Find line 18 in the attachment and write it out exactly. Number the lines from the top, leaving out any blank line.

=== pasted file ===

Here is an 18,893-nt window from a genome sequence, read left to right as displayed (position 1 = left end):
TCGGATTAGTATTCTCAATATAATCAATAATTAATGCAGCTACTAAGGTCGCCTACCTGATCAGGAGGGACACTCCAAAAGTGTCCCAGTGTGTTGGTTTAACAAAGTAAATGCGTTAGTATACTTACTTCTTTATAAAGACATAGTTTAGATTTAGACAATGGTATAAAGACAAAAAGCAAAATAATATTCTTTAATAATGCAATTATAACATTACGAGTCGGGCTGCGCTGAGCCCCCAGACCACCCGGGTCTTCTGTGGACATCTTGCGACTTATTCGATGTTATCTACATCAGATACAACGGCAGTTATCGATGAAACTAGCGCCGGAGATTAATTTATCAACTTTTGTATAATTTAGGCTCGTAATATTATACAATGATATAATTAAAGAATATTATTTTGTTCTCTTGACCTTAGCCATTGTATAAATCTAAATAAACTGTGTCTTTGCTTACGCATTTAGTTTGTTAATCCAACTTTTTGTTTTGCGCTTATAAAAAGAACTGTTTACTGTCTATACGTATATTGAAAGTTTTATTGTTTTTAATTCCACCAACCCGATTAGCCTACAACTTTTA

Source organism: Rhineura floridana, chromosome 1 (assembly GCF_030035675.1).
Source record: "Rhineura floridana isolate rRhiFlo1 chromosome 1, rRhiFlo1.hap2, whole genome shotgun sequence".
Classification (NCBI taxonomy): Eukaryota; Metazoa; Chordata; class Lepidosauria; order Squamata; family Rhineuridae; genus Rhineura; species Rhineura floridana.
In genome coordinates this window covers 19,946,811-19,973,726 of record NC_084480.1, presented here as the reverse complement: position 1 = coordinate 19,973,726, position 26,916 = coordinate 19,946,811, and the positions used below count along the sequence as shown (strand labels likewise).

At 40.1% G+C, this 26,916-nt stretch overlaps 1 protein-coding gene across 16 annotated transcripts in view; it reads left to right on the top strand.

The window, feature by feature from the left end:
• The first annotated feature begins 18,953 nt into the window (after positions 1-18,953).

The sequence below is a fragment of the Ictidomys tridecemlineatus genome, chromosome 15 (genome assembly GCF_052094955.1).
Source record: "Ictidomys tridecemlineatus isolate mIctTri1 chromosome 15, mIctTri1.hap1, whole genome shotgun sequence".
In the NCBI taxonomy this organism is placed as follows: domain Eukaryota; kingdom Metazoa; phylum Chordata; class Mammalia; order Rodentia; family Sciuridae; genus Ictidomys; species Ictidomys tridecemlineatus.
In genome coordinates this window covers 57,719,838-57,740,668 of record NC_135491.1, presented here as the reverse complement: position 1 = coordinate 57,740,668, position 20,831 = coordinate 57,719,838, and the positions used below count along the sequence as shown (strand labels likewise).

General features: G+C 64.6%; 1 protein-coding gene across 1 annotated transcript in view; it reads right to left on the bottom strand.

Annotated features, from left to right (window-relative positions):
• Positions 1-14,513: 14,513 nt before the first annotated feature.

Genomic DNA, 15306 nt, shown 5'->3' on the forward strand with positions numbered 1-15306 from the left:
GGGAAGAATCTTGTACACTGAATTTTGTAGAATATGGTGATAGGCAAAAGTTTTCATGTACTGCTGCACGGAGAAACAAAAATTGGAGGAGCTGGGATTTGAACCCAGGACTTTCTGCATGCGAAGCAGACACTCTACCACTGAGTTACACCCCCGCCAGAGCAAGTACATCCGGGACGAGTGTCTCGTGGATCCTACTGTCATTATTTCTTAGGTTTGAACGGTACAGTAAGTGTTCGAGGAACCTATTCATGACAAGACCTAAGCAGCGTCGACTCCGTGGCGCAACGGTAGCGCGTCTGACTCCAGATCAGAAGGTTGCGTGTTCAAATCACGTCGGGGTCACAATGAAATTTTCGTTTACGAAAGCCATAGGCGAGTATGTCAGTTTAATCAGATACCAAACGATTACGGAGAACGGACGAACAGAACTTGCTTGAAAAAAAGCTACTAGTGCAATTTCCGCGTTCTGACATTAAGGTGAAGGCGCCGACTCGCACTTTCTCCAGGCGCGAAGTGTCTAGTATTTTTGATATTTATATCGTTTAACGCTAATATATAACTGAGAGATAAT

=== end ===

GGGAAGAATCTTGTACACTGAATTTTGTAGAATATGGTGATAGGCAAAAGTTTTCATGTACTGCTGCACGGAGAAACAAAAATTGGAGGAGCTGGGATTTGAACCCAGGACTTTCTGCATGCGAAGCAGACACTCTACCACTGAGTTACACCCCCGCCAGAGCAAGTACATCCGGGACGAGTGTCTCGTGGATCCTACTGTCATTATTTCTTAGGTTTGAACGGTACAGTAAGTGTTCGAGGAACCTATTCATGACAAGACCTAAGCAGCGTCGACTCCGTGGCGCAACGGTAGCGCGTCTGACTCCAGATCAGAAGGTTGCGTGTTCAAATCACGTCGGGGTCACAATGAAATTTTCGTTTACGAAAGCCATAGGCGAGTATGTCAGTTTAATCAGATACCAAACGATTACGGAGAACGGACGAACAGAACTTGCTTGAAAAAAAGCTACTAGTGCAATTTCCGCGTTCTGACATTAAGGTGAAGGCGCCGACTCGCACTTTCTCCAGGCGCGAAGTGTCTAGTATTTTTGATATTTATATCGTTTAACGCTAATATATAACTGAGAGATAAT